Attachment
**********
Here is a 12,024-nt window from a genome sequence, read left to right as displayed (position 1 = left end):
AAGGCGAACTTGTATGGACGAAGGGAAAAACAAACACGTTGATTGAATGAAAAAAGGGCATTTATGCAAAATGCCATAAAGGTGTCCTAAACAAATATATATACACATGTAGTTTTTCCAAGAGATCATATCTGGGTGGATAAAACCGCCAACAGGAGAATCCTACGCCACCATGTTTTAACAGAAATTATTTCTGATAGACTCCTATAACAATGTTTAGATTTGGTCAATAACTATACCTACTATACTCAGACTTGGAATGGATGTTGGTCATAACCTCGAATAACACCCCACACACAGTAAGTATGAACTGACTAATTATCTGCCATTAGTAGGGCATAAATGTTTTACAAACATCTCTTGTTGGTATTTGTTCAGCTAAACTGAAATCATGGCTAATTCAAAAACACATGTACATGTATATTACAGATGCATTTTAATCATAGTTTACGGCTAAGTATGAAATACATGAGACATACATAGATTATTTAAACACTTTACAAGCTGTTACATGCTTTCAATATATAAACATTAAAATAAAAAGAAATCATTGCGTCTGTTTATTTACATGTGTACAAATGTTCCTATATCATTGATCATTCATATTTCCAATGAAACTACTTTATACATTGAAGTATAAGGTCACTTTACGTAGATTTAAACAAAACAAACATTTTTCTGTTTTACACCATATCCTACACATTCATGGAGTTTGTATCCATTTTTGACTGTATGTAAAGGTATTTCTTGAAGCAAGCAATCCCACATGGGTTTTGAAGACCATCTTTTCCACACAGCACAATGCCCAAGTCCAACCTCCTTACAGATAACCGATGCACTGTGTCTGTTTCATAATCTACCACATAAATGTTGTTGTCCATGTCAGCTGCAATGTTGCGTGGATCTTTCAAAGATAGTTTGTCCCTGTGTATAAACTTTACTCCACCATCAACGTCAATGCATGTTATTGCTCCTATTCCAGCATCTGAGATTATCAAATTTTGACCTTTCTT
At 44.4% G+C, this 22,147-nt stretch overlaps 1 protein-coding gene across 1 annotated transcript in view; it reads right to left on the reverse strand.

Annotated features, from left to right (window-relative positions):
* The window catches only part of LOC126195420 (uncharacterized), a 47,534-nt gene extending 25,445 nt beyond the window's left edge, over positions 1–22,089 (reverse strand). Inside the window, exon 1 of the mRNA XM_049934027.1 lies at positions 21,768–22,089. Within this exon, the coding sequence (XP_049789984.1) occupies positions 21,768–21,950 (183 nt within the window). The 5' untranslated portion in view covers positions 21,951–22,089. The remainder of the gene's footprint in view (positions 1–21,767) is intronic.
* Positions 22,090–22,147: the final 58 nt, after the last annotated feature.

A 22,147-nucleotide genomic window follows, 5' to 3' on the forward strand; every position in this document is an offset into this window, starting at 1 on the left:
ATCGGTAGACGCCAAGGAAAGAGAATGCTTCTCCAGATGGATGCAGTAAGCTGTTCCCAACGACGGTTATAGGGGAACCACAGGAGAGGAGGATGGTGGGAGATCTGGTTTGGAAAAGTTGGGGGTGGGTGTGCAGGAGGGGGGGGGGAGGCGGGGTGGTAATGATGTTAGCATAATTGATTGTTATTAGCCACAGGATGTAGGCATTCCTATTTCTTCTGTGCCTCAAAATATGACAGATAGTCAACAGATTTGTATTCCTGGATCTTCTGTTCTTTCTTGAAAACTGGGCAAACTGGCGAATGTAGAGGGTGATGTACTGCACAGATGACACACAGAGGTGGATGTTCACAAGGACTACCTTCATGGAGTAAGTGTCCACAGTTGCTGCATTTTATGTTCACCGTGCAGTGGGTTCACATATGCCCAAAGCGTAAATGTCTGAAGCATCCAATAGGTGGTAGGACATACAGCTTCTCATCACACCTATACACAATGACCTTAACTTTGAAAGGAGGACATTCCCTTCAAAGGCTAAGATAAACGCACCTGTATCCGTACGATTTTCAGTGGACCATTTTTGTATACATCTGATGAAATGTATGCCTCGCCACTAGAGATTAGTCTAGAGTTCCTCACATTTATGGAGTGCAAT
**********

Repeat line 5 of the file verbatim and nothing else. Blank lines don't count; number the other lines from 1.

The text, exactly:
* The window catches only part of LOC126195420 (uncharacterized), a 47,534-nt gene extending 25,445 nt beyond the window's left edge, over positions 1–22,089 (reverse strand). Inside the window, exon 1 of the mRNA XM_049934027.1 lies at positions 21,768–22,089. Within this exon, the coding sequence (XP_049789984.1) occupies positions 21,768–21,950 (183 nt within the window). The 5' untranslated portion in view covers positions 21,951–22,089. The remainder of the gene's footprint in view (positions 1–21,767) is intronic.